Description from Goodreads:
Despite the tumor-shrinking medical miracle that has bought her a few years, Hazel has never been anything but terminal, her final chapter inscribed upon diagnosis. But when a gorgeous plot twist named Augustus Waters suddenly appears at Cancer Kid Support Group, Hazel's story is about to be completely rewritten.
Insightful, bold, irreverent, and raw, The Fault in Our Stars is award-winning author John Green's most ambitious and heartbreaking work yet, brilliantly exploring the funny, thrilling, and tragic business of being alive and in love.
There has probably been a million reviews of The Fault in Our Stars so I feel like everything I want to say about this book, has already been said. Nevertheless, I want to write a review of it, because it had such an impact on me and it kept me awake for many nights after finishing it. The Fault in Our Stars was my first book read from John Green, so I had no idea what to expect. I had heard that he is a brilliant YA author, but nevertheless I was a bit suspicious would he really be that good writer.
Well, it turned out that he is. In fact, he is one of my favourite authors at the moment. One of the many things I loved about TFIOS was the witty and smart dialogue. Many people have criticised the savvy train of thought of Hazel and Augustus as they are only teeangers, but I find this criticism a bit weird. Why can't 16-year-olds be so intelligent? There have been plenty of wise kids since the beginning of time, and I think it is pretty clear from straight from the beginning that the duo isn't exactly normal kids - they have gone through more than some people experience in a lifetime. This added to their natural gifts of intelligence makes them as they are in the novel.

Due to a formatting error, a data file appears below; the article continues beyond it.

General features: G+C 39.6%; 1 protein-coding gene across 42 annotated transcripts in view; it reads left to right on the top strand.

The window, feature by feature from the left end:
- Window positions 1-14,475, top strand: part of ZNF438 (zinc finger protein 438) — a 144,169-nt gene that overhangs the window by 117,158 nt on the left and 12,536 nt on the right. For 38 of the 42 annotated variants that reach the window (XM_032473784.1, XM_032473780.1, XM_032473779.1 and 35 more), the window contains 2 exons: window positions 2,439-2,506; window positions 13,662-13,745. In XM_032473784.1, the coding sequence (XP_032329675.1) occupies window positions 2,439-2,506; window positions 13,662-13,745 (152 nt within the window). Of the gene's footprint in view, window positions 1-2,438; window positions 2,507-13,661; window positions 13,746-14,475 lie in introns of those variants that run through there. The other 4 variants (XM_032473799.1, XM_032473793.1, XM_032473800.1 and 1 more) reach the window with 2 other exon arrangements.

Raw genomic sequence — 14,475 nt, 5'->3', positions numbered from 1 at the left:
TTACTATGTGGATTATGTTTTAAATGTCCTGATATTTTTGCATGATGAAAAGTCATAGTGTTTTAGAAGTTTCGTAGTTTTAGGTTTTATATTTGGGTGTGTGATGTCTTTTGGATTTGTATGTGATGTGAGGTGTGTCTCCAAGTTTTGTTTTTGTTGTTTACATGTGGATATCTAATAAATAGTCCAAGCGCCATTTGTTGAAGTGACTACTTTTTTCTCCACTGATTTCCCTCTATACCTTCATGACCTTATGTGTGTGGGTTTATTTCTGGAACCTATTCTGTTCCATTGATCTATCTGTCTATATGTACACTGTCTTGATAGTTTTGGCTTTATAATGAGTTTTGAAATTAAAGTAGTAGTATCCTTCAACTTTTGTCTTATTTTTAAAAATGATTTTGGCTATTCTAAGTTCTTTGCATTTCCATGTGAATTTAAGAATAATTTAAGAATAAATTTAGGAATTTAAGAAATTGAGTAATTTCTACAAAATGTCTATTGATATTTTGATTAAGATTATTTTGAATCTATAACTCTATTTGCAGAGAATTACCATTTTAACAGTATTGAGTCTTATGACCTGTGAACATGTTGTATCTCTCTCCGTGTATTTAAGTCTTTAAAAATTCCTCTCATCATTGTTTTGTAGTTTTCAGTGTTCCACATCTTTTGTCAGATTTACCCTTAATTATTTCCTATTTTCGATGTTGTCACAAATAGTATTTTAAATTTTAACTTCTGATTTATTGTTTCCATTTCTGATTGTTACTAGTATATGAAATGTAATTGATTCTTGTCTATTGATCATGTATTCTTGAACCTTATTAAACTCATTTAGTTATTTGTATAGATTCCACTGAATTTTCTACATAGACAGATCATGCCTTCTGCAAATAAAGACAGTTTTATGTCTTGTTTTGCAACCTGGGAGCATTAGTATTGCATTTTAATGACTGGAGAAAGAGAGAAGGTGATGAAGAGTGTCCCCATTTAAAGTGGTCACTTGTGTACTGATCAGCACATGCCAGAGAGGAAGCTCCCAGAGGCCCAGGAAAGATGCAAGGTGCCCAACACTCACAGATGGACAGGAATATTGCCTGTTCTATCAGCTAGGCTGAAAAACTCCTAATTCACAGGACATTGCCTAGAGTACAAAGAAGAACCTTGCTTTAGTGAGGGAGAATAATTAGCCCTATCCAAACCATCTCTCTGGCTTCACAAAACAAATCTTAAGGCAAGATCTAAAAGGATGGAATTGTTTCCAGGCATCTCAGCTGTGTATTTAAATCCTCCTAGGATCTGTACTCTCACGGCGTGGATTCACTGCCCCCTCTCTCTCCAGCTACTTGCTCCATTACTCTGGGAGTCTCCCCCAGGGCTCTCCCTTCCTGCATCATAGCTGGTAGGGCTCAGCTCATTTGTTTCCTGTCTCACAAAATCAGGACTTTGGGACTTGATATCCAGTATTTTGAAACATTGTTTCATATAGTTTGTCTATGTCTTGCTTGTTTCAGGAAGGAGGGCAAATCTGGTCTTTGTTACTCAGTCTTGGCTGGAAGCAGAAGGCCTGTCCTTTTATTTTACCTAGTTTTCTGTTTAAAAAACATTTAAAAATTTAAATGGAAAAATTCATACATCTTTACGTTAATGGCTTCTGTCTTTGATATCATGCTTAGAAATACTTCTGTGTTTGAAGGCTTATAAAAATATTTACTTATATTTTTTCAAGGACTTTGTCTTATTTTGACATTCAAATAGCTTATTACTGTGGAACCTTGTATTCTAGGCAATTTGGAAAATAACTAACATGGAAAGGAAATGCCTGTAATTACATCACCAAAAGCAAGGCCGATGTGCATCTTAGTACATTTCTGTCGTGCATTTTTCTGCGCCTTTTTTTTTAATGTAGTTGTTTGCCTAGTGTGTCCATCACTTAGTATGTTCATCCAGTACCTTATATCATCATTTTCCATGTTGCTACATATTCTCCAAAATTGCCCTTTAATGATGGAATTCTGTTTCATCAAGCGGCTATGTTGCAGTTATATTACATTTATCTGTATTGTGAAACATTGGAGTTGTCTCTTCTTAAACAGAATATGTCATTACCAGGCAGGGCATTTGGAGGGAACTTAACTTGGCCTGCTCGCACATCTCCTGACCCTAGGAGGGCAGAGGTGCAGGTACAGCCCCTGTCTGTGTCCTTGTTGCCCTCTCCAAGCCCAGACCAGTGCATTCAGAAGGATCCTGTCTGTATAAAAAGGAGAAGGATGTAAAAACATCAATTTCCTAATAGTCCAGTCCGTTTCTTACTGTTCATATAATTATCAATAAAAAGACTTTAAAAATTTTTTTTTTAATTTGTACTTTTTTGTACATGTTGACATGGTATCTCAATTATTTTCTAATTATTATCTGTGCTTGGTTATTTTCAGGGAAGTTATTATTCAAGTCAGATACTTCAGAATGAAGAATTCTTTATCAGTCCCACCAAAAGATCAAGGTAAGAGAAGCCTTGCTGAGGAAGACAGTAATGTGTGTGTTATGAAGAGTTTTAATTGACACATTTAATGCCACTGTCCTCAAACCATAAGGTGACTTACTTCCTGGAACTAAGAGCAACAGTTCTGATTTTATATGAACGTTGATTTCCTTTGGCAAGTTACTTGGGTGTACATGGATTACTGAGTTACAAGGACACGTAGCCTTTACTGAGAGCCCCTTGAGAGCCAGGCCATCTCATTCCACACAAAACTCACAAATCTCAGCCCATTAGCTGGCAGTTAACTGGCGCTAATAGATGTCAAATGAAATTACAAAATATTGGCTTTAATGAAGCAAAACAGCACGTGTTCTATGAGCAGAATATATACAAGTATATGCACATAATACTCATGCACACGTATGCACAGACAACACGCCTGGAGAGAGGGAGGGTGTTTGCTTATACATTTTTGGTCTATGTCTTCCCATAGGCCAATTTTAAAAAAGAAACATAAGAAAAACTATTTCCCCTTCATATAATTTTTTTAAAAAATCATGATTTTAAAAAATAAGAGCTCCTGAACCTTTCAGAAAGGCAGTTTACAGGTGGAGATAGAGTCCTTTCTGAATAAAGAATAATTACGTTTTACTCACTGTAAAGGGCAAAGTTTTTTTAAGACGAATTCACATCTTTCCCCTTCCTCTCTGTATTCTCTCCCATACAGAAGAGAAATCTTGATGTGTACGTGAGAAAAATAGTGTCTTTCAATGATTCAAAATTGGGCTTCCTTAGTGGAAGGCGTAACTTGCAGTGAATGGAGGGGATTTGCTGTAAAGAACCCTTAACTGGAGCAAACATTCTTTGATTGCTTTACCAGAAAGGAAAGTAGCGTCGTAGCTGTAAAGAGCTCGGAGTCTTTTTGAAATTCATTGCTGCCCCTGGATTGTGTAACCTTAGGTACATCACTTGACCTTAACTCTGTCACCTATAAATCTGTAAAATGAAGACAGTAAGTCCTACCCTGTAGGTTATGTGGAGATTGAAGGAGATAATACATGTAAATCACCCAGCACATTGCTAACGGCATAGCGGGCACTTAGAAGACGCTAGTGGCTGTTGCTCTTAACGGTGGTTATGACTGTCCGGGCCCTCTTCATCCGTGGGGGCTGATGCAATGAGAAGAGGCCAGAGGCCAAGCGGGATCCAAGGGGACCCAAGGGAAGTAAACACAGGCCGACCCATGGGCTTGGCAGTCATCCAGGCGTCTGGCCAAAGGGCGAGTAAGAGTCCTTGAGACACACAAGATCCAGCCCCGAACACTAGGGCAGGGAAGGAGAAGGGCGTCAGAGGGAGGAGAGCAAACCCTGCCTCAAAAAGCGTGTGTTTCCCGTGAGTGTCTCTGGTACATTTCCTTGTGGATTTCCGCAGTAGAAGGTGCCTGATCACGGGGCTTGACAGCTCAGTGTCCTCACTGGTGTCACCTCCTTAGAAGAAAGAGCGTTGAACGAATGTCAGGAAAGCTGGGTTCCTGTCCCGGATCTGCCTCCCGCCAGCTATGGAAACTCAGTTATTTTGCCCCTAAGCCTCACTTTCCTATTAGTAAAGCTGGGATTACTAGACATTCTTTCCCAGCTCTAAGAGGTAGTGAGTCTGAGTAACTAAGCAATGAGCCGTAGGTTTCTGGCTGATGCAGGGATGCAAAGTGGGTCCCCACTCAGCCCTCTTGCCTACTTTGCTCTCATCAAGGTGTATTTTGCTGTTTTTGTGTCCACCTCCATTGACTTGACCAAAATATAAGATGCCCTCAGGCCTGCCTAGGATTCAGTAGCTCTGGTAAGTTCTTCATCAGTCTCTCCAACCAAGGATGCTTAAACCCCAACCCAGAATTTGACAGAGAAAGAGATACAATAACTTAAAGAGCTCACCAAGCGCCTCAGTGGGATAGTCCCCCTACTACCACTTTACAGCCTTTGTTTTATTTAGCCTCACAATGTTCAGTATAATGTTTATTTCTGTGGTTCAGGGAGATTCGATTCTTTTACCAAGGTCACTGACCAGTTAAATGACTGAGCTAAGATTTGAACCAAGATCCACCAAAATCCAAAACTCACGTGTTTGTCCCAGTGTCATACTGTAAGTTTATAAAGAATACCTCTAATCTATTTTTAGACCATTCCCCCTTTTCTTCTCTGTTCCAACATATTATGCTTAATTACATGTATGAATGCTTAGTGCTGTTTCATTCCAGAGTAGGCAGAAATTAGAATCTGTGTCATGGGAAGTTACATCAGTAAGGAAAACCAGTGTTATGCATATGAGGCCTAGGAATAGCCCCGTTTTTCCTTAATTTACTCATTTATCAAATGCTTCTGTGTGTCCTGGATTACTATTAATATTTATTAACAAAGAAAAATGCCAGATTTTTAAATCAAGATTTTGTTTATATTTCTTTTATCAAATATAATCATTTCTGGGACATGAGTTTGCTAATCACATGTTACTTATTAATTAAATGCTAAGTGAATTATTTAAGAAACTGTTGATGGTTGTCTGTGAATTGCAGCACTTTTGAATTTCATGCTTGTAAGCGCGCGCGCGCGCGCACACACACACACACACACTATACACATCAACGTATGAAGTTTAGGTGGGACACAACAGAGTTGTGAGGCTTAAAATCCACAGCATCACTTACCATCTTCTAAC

This leads us to the wonderful characters of Hazel and Augustus. Like I already said, I really enjoyed their quick-witted conversations and their life philosophies. Every page was as interesting as the previous one, and once I started reading I couldn't stop. I wanted to know more about them and how their relationship would develop and what's going to happen to them in the end. Even though in the beginning I though Augustus was a little bit too cocky for my taste, I ended up falling in love with him as he was very committed, persistent and loyal. On the other hand, I liked Hazel from the first page. She had very good sense of humour and (like already mentioned) very smart.
I have never witnessed anyone going through cancer treatments, or talked to someone what's it like to have a cancer, so I don't exactly know what would be a realistic depiction of it. Nevertheless, I felt like it could be something like in TFIOS. Even though not everything was written as gruesomely as possible, there were times when things definitely weren't embellished. Some of the scenes were painful to read and I probably used all of the week's sympathy capacity into the book. Another thing I liked was that Hazel didn't bathe in self-pity, but in fact she took a very humorous attitude when it came to her cancer. I like to think that would be my stand as well, if I had a cancer.
I found myself laughing and crying, and then some more laughing and crying while reading the book. I don't know if I can emphasise enough what an impact it made on me. While it was the book that made me fall in love with John Green's writing, it made me believe once again in contemporary/realistic fiction YA books. I have read the book only once, and to be honest I'm afraid to read it again because I want the illusion of a perfect book to last. I just freaking worship this book.
"Oh I wouldn't mind Hazel Grace. It would be a privilege to have my heart broken by you."